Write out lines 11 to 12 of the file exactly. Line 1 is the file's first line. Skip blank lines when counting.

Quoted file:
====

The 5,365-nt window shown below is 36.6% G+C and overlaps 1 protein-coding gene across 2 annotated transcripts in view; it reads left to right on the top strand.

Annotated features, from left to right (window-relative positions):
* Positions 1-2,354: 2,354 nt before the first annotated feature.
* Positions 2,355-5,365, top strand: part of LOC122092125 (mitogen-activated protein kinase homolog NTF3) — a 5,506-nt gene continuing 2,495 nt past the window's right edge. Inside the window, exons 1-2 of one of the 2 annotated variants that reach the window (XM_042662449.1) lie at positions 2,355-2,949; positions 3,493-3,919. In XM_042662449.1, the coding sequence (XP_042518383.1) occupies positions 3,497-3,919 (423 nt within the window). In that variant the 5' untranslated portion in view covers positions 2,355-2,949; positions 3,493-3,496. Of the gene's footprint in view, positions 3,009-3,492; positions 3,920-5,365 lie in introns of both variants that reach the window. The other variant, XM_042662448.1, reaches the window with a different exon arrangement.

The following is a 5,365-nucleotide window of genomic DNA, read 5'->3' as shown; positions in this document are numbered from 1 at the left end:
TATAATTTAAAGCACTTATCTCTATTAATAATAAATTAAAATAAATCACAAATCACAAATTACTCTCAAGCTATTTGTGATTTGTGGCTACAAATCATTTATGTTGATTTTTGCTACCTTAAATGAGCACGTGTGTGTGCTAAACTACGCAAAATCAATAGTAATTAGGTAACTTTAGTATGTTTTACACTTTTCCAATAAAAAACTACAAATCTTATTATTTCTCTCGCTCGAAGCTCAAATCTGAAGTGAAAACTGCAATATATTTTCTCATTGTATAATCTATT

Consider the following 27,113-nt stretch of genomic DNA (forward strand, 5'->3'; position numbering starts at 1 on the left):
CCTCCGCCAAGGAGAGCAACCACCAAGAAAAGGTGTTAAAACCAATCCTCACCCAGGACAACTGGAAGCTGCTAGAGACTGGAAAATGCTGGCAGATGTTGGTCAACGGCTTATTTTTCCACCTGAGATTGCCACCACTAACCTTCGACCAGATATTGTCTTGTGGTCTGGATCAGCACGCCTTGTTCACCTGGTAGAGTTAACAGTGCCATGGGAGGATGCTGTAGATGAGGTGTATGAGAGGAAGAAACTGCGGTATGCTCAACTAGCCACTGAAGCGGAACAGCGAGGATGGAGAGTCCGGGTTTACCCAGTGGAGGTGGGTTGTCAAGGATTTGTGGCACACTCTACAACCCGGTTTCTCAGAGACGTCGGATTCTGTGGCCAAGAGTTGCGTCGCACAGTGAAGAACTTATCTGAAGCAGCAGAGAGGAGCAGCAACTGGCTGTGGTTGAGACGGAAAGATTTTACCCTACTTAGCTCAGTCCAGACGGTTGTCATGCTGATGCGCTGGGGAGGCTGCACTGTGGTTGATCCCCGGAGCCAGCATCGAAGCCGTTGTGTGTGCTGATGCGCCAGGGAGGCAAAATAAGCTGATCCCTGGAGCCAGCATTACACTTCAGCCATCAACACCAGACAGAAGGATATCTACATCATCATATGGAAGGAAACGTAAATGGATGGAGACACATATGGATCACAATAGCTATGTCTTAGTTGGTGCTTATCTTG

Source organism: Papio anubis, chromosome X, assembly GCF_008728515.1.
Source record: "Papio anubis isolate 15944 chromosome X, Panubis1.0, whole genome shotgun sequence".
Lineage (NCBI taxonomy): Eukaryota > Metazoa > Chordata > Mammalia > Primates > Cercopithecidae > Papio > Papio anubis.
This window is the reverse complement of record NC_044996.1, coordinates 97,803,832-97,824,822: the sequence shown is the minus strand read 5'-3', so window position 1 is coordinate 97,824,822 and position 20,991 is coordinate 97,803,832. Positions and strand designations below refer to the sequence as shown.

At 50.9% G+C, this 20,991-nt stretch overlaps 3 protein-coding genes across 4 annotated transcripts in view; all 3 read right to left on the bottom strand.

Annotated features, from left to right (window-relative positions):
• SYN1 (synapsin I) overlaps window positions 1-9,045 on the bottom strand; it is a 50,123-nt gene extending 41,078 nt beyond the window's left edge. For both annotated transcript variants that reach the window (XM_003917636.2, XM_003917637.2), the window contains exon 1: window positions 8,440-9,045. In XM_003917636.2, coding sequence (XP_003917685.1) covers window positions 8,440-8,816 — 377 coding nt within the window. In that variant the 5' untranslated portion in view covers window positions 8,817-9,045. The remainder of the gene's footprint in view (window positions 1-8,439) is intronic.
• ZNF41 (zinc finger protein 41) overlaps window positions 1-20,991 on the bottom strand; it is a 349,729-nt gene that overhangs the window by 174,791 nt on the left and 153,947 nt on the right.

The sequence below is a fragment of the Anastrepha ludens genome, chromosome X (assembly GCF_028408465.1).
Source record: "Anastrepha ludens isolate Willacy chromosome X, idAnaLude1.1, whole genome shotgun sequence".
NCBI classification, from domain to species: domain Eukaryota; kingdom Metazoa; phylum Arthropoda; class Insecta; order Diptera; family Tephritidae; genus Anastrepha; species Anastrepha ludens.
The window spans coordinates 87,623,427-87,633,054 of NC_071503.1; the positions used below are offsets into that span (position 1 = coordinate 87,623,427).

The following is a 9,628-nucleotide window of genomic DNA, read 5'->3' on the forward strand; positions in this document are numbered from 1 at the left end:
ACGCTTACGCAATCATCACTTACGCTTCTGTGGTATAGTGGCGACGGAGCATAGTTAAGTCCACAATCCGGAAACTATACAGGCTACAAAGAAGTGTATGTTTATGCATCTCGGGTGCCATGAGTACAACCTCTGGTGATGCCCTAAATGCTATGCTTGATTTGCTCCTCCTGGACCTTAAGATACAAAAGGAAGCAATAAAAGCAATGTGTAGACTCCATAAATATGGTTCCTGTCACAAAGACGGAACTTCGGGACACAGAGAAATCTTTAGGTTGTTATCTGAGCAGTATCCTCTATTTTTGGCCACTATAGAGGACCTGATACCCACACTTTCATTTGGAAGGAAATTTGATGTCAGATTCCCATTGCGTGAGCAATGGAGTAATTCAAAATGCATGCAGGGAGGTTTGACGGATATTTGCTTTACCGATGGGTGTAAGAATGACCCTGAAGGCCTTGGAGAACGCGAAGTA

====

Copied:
Lineage (NCBI taxonomy): Eukaryota > Metazoa > Chordata > Mammalia > Primates > Cercopithecidae > Papio > Papio anubis.
This window is the reverse complement of record NC_044996.1, coordinates 97,803,832-97,824,822: the sequence shown is the minus strand read 5'-3', so window position 1 is coordinate 97,824,822 and position 20,991 is coordinate 97,803,832. Positions and strand designations below refer to the sequence as shown.